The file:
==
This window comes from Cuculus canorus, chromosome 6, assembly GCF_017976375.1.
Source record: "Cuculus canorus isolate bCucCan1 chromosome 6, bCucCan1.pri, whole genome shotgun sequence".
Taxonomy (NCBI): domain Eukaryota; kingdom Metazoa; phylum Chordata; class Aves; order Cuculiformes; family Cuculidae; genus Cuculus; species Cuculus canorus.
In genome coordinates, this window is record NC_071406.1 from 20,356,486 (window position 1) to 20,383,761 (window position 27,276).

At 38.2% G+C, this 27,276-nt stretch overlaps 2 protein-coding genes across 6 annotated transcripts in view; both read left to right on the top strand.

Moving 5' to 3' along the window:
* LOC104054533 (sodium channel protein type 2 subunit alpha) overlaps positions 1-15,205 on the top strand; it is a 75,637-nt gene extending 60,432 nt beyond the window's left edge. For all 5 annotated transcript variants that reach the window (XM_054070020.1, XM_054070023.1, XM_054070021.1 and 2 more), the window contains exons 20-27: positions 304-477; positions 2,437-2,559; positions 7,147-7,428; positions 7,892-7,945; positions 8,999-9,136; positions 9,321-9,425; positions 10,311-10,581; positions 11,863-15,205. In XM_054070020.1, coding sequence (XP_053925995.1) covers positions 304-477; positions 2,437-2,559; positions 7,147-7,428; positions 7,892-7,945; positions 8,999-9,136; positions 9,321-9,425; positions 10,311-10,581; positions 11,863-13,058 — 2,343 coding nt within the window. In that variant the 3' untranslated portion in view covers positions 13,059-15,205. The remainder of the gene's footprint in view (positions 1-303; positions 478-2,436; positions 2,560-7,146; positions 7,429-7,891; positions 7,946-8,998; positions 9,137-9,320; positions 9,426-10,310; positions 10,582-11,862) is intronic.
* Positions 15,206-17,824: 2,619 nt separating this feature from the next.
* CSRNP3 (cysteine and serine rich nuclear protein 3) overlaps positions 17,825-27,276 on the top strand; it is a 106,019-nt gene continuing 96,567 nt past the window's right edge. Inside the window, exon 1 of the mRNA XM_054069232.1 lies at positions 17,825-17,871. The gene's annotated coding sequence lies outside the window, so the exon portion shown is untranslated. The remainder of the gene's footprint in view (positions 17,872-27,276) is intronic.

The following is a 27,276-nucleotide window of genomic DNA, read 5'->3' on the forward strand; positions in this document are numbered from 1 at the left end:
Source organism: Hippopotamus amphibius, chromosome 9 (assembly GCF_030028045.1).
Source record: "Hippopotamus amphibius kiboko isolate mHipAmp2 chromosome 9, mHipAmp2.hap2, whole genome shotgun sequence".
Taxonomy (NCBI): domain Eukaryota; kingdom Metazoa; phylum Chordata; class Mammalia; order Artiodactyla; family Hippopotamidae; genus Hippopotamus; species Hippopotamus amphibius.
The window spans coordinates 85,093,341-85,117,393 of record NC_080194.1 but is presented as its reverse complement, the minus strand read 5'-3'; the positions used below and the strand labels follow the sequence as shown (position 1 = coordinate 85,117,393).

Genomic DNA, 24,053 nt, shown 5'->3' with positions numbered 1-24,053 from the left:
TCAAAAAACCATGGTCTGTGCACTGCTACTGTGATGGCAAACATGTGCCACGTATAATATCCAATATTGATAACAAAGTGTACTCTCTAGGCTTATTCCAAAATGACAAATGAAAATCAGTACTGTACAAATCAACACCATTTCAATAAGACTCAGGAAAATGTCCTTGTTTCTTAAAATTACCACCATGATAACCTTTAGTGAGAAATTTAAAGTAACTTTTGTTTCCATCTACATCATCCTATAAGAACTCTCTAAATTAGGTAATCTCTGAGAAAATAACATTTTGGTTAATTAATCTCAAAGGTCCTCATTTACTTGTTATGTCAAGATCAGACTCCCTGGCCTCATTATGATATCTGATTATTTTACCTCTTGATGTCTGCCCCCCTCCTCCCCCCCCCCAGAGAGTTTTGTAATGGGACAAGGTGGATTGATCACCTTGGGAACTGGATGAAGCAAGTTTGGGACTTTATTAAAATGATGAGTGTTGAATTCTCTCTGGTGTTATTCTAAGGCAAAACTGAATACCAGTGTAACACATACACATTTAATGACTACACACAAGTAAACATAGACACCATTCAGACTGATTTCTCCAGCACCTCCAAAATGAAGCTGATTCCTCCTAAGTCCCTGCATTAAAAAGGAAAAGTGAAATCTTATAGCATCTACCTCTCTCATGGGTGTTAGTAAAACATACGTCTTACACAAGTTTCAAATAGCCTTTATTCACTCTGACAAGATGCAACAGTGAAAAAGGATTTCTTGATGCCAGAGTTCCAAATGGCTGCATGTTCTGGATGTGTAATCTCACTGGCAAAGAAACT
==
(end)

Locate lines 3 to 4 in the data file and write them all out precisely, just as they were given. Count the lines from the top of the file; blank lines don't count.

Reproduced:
Taxonomy (NCBI): domain Eukaryota; kingdom Metazoa; phylum Chordata; class Aves; order Cuculiformes; family Cuculidae; genus Cuculus; species Cuculus canorus.
In genome coordinates, this window is record NC_071406.1 from 20,356,486 (window position 1) to 20,383,761 (window position 27,276).